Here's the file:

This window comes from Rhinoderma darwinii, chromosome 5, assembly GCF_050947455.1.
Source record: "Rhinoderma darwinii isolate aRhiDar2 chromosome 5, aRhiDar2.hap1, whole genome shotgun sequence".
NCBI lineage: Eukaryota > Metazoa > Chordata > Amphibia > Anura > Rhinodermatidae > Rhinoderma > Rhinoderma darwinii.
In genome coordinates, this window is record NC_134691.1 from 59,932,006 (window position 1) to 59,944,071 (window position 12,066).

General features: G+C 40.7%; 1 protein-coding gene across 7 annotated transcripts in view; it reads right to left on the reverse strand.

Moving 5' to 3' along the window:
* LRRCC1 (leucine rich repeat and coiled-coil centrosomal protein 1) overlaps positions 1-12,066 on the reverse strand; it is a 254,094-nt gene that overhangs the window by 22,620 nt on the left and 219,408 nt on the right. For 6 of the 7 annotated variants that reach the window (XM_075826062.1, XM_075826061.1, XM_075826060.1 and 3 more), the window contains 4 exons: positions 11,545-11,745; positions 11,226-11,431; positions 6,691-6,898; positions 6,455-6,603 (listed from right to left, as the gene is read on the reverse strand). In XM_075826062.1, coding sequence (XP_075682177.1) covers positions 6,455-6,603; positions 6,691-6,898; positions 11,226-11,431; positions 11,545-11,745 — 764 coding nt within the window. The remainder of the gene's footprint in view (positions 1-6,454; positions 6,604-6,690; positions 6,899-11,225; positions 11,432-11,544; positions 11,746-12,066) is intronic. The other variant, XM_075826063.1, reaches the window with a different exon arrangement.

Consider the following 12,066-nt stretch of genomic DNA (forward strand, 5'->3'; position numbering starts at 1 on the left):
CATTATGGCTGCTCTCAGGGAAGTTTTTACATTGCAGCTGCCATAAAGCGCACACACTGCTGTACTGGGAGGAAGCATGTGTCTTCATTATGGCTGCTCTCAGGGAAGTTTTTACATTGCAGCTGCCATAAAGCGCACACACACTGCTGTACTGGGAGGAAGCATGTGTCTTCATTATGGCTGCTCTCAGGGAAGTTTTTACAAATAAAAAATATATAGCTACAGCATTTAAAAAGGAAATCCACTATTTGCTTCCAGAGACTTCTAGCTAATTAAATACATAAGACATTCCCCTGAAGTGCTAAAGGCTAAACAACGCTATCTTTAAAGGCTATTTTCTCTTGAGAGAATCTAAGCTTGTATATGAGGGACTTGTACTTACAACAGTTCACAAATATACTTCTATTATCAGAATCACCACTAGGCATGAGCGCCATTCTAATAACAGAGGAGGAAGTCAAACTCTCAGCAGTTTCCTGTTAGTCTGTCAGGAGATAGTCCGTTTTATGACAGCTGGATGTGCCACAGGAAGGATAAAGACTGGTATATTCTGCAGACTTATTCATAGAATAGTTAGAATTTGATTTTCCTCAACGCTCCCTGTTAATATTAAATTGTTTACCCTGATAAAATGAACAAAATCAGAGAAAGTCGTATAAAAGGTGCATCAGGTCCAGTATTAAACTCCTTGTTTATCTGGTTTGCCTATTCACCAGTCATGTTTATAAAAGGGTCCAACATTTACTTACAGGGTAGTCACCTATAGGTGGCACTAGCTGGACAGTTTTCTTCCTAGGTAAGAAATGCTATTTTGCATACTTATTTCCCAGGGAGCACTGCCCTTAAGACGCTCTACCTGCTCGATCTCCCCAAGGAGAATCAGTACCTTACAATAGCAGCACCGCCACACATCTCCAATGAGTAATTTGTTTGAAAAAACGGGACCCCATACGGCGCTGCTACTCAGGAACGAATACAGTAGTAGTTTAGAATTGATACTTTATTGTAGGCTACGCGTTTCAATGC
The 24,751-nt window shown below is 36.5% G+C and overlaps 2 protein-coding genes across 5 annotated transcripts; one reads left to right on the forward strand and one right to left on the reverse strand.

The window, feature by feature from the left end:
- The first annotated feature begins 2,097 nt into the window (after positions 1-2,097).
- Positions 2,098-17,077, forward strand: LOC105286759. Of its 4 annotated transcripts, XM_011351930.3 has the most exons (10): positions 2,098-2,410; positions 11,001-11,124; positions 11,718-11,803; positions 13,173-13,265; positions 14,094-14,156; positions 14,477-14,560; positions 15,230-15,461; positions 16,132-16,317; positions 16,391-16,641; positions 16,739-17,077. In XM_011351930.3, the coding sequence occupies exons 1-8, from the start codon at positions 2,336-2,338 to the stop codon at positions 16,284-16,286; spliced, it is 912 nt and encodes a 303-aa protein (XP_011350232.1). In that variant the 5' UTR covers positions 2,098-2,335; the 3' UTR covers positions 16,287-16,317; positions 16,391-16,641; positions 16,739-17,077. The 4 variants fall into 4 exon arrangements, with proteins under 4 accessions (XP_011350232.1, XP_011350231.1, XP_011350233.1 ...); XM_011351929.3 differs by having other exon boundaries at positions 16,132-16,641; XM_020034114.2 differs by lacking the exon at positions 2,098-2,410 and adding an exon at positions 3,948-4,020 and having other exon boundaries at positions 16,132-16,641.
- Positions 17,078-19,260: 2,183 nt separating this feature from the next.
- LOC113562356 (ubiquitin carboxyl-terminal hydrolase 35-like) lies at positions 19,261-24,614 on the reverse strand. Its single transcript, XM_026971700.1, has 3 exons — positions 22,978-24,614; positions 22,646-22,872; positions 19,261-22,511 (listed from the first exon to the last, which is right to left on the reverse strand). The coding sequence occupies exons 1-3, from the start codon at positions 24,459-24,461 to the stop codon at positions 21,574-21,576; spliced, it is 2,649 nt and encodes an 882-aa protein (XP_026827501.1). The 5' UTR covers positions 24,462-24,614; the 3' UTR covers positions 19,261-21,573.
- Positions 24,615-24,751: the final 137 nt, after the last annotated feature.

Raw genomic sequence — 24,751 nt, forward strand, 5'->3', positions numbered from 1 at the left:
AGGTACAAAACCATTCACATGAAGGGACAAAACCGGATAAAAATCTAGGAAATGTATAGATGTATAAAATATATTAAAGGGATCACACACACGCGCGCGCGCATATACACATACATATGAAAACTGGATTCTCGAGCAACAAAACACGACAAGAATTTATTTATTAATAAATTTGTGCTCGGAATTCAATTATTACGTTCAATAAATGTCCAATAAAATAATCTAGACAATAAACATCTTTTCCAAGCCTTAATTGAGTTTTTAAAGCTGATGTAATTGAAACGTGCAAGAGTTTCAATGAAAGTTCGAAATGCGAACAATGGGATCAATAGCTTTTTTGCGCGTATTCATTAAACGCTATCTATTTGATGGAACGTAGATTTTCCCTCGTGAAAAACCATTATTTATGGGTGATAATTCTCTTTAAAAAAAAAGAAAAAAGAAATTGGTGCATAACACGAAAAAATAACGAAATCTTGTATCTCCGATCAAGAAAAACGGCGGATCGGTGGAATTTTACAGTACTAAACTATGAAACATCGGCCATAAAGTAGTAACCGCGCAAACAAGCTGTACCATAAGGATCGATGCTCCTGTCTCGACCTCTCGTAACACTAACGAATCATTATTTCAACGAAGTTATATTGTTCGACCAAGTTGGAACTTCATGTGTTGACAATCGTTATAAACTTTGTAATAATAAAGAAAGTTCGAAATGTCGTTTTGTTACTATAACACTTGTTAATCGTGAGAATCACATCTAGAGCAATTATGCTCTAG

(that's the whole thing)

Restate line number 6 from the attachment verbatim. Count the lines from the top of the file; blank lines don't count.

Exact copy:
Moving 5' to 3' along the window: